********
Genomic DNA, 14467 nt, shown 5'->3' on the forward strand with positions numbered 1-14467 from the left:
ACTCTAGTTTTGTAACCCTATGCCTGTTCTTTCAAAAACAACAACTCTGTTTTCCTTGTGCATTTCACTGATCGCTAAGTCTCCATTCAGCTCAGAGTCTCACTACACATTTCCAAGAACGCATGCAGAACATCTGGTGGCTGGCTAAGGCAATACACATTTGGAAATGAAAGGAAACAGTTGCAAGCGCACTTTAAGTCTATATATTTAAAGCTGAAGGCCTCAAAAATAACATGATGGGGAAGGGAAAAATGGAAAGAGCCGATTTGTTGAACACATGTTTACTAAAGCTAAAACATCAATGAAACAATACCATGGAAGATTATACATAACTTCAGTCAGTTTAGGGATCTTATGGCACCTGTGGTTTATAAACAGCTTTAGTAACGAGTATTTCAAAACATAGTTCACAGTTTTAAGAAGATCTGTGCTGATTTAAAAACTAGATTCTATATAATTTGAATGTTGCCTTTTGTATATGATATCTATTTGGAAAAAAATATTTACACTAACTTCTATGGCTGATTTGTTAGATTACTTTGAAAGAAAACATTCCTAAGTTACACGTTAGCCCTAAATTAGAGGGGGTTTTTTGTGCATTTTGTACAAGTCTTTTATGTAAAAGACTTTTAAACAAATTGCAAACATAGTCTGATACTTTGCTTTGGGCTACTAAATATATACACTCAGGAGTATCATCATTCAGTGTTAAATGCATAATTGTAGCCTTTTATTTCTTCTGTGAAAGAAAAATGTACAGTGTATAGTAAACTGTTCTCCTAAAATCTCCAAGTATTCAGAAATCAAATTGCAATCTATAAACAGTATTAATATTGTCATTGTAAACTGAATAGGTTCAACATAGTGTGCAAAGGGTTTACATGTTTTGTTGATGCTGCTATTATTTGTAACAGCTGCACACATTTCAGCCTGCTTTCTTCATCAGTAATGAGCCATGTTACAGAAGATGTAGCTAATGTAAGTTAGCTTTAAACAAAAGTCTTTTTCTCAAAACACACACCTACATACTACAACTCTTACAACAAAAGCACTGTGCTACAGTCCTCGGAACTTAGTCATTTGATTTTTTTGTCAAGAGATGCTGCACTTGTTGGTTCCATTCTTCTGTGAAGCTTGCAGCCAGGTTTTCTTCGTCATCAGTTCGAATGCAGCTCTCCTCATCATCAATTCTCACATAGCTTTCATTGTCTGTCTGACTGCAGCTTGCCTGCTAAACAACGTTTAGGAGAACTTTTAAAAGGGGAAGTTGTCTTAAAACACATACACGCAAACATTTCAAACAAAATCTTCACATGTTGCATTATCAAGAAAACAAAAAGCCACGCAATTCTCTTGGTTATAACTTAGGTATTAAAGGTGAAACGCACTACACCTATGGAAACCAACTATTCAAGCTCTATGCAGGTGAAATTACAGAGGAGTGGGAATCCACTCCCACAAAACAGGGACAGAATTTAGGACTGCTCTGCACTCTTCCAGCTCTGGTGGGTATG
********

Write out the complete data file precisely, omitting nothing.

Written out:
Genomic DNA, 14467 nt, shown 5'->3' on the forward strand with positions numbered 1-14467 from the left:
ACTCTAGTTTTGTAACCCTATGCCTGTTCTTTCAAAAACAACAACTCTGTTTTCCTTGTGCATTTCACTGATCGCTAAGTCTCCATTCAGCTCAGAGTCTCACTACACATTTCCAAGAACGCATGCAGAACATCTGGTGGCTGGCTAAGGCAATACACATTTGGAAATGAAAGGAAACAGTTGCAAGCGCACTTTAAGTCTATATATTTAAAGCTGAAGGCCTCAAAAATAACATGATGGGGAAGGGAAAAATGGAAAGAGCCGATTTGTTGAACACATGTTTACTAAAGCTAAAACATCAATGAAACAATACCATGGAAGATTATACATAACTTCAGTCAGTTTAGGGATCTTATGGCACCTGTGGTTTATAAACAGCTTTAGTAACGAGTATTTCAAAACATAGTTCACAGTTTTAAGAAGATCTGTGCTGATTTAAAAACTAGATTCTATATAATTTGAATGTTGCCTTTTGTATATGATATCTATTTGGAAAAAAATATTTACACTAACTTCTATGGCTGATTTGTTAGATTACTTTGAAAGAAAACATTCCTAAGTTACACGTTAGCCCTAAATTAGAGGGGGTTTTTTGTGCATTTTGTACAAGTCTTTTATGTAAAAGACTTTTAAACAAATTGCAAACATAGTCTGATACTTTGCTTTGGGCTACTAAATATATACACTCAGGAGTATCATCATTCAGTGTTAAATGCATAATTGTAGCCTTTTATTTCTTCTGTGAAAGAAAAATGTACAGTGTATAGTAAACTGTTCTCCTAAAATCTCCAAGTATTCAGAAATCAAATTGCAATCTATAAACAGTATTAATATTGTCATTGTAAACTGAATAGGTTCAACATAGTGTGCAAAGGGTTTACATGTTTTGTTGATGCTGCTATTATTTGTAACAGCTGCACACATTTCAGCCTGCTTTCTTCATCAGTAATGAGCCATGTTACAGAAGATGTAGCTAATGTAAGTTAGCTTTAAACAAAAGTCTTTTTCTCAAAACACACACCTACATACTACAACTCTTACAACAAAAGCACTGTGCTACAGTCCTCGGAACTTAGTCATTTGATTTTTTTGTCAAGAGATGCTGCACTTGTTGGTTCCATTCTTCTGTGAAGCTTGCAGCCAGGTTTTCTTCGTCATCAGTTCGAATGCAGCTCTCCTCATCATCAATTCTCACATAGCTTTCATTGTCTGTCTGACTGCAGCTTGCCTGCTAAACAACGTTTAGGAGAACTTTTAAAAGGGGAAGTTGTCTTAAAACACATACACGCAAACATTTCAAACAAAATCTTCACATGTTGCATTATCAAGAAAACAAAAAGCCACGCAATTCTCTTGGTTATAACTTAGGTATTAAAGGTGAAACGCACTACACCTATGGAAACCAACTATTCAAGCTCTATGCAGGTGAAATTACAGAGGAGTGGGAATCCACTCCCACAAAACAGGGACAGAATTTAGGACTGCTCTGCACTCTTCCAGCTCTGGTGGGTATG